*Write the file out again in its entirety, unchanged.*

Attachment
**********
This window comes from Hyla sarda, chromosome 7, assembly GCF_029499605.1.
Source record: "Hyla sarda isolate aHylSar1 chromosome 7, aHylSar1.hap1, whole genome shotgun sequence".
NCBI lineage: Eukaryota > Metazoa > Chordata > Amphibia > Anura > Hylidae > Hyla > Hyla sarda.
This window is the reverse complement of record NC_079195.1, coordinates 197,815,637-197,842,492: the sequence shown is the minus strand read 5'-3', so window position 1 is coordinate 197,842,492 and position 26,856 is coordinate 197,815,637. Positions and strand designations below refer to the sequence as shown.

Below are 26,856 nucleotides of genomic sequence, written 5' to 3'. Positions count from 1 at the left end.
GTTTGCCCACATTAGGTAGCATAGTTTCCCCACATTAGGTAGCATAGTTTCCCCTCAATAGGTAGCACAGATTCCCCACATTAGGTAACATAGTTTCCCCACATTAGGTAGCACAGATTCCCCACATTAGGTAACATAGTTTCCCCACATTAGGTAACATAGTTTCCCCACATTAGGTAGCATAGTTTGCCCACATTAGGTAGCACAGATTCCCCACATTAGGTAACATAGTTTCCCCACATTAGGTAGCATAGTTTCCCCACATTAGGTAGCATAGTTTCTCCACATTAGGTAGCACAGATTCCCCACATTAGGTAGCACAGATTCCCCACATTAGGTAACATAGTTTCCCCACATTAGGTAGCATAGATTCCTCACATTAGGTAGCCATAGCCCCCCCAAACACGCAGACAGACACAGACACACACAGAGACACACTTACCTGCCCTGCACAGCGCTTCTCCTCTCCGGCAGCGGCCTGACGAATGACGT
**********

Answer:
This window comes from Hyla sarda, chromosome 7, assembly GCF_029499605.1.
Source record: "Hyla sarda isolate aHylSar1 chromosome 7, aHylSar1.hap1, whole genome shotgun sequence".
NCBI lineage: Eukaryota > Metazoa > Chordata > Amphibia > Anura > Hylidae > Hyla > Hyla sarda.
This window is the reverse complement of record NC_079195.1, coordinates 197,815,637-197,842,492: the sequence shown is the minus strand read 5'-3', so window position 1 is coordinate 197,842,492 and position 26,856 is coordinate 197,815,637. Positions and strand designations below refer to the sequence as shown.

Below are 26,856 nucleotides of genomic sequence, written 5' to 3'. Positions count from 1 at the left end.
GTTTGCCCACATTAGGTAGCATAGTTTCCCCACATTAGGTAGCATAGTTTCCCCTCAATAGGTAGCACAGATTCCCCACATTAGGTAACATAGTTTCCCCACATTAGGTAGCACAGATTCCCCACATTAGGTAACATAGTTTCCCCACATTAGGTAACATAGTTTCCCCACATTAGGTAGCATAGTTTGCCCACATTAGGTAGCACAGATTCCCCACATTAGGTAACATAGTTTCCCCACATTAGGTAGCATAGTTTCCCCACATTAGGTAGCATAGTTTCTCCACATTAGGTAGCACAGATTCCCCACATTAGGTAGCACAGATTCCCCACATTAGGTAACATAGTTTCCCCACATTAGGTAGCATAGATTCCTCACATTAGGTAGCCATAGCCCCCCCAAACACGCAGACAGACACAGACACACACAGAGACACACTTACCTGCCCTGCACAGCGCTTCTCCTCTCCGGCAGCGGCCTGACGAATGACGT